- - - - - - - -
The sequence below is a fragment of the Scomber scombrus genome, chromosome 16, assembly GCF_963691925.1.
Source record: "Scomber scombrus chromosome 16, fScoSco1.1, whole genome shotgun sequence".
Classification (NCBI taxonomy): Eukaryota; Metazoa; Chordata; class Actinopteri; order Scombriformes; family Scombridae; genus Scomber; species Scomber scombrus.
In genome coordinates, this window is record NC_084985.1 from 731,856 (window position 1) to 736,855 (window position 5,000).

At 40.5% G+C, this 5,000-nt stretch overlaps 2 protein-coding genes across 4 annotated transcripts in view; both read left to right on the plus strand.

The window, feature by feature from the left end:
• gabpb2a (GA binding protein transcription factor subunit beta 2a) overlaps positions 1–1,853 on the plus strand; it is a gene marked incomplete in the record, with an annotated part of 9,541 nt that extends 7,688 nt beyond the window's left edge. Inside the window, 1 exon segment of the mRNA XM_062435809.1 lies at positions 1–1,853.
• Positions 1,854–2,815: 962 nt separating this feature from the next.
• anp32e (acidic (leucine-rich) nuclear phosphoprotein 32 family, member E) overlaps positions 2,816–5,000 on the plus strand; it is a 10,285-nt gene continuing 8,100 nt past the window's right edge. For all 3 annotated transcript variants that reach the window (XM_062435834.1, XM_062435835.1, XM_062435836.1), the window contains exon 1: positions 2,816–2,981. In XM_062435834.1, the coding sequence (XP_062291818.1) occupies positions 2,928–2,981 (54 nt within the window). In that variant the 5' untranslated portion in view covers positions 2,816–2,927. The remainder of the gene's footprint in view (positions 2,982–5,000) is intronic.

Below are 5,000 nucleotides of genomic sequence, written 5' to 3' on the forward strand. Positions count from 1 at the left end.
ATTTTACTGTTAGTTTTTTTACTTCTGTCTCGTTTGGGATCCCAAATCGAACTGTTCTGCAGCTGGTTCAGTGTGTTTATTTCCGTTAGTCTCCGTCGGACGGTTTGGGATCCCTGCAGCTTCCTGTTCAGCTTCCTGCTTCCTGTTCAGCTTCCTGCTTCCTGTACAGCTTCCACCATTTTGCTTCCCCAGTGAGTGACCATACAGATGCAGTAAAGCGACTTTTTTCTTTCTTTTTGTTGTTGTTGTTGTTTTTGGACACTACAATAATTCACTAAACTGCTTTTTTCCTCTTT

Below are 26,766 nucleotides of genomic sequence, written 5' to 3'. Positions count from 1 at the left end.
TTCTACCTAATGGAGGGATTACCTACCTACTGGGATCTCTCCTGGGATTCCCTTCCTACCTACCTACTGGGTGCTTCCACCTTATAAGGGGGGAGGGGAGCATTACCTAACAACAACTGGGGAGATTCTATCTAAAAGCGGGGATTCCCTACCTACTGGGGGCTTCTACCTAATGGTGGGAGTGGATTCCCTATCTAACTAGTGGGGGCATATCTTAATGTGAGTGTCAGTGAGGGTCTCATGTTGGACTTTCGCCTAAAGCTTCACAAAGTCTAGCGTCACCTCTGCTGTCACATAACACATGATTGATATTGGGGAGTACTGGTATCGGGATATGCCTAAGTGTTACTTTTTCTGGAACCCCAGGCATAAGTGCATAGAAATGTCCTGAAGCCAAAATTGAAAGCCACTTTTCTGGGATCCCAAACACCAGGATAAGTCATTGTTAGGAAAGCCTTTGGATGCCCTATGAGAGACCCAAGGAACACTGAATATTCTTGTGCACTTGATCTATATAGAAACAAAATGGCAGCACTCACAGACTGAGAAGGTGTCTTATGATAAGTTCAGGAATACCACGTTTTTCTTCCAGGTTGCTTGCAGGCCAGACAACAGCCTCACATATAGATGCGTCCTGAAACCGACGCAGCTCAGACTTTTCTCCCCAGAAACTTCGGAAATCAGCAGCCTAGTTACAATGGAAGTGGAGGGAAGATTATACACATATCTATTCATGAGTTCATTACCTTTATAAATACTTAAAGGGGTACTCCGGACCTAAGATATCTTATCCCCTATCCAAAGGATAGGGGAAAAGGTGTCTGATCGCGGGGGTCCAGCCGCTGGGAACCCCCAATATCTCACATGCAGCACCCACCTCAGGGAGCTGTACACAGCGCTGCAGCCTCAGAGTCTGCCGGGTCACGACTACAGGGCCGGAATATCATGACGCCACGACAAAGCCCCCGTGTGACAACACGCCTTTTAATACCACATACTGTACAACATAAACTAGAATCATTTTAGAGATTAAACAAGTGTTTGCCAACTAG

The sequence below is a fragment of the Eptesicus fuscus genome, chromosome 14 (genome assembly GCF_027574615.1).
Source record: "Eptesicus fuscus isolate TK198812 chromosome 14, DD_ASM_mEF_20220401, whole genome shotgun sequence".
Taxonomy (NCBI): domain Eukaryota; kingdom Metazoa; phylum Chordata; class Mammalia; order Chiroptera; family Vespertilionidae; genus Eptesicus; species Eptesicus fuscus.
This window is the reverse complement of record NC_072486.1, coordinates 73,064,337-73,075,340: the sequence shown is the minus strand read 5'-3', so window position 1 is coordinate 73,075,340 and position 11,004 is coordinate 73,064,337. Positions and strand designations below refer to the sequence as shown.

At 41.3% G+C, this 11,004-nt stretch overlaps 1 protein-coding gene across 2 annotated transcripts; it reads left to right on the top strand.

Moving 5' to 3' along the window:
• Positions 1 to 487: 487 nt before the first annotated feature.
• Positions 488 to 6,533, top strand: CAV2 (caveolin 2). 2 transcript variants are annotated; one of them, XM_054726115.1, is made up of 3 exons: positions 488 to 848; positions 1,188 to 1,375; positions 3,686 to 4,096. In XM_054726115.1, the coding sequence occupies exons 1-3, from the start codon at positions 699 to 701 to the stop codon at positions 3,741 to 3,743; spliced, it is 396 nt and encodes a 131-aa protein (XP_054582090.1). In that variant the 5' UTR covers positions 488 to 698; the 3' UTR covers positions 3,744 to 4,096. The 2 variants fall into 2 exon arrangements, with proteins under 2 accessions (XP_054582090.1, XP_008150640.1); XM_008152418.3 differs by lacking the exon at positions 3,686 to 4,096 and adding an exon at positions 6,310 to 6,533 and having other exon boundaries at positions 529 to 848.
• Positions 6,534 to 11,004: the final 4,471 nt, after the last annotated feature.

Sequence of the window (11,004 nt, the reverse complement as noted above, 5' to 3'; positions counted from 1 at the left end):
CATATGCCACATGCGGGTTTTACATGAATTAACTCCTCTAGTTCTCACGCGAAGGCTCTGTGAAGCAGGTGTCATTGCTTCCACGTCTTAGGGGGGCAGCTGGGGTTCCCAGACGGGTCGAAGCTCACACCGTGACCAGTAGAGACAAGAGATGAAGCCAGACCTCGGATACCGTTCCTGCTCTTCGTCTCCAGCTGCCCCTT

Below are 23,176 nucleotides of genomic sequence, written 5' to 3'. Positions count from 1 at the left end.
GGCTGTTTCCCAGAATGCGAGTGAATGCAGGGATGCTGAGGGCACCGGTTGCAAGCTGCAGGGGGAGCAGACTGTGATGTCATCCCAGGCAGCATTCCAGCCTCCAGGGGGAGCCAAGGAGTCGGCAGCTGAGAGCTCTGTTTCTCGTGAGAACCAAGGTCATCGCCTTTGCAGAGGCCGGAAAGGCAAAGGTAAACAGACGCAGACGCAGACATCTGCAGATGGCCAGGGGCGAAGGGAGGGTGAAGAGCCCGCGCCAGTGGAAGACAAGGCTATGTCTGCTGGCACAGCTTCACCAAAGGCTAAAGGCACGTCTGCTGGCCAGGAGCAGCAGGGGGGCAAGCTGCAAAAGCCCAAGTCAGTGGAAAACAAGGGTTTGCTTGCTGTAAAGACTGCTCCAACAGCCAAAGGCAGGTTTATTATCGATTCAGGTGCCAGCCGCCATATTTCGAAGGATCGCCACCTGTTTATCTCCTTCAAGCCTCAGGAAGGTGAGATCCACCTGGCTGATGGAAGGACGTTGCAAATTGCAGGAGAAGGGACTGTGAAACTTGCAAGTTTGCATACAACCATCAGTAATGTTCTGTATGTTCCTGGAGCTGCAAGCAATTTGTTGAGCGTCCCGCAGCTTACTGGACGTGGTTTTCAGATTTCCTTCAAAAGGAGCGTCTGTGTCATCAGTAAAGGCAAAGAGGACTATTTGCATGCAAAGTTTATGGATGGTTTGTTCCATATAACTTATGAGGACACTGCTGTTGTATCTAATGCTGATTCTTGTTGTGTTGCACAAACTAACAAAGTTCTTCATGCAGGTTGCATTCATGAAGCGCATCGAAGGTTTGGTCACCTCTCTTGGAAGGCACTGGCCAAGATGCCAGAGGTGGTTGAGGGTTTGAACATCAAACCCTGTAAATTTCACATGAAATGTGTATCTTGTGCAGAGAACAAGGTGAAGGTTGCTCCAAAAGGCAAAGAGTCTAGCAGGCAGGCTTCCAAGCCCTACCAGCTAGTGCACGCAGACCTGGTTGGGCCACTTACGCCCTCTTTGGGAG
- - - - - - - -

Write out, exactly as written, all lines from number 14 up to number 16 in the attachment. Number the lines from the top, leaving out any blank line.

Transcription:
The sequence below is a fragment of the Eptesicus fuscus genome, chromosome 14 (genome assembly GCF_027574615.1).
Source record: "Eptesicus fuscus isolate TK198812 chromosome 14, DD_ASM_mEF_20220401, whole genome shotgun sequence".
Taxonomy (NCBI): domain Eukaryota; kingdom Metazoa; phylum Chordata; class Mammalia; order Chiroptera; family Vespertilionidae; genus Eptesicus; species Eptesicus fuscus.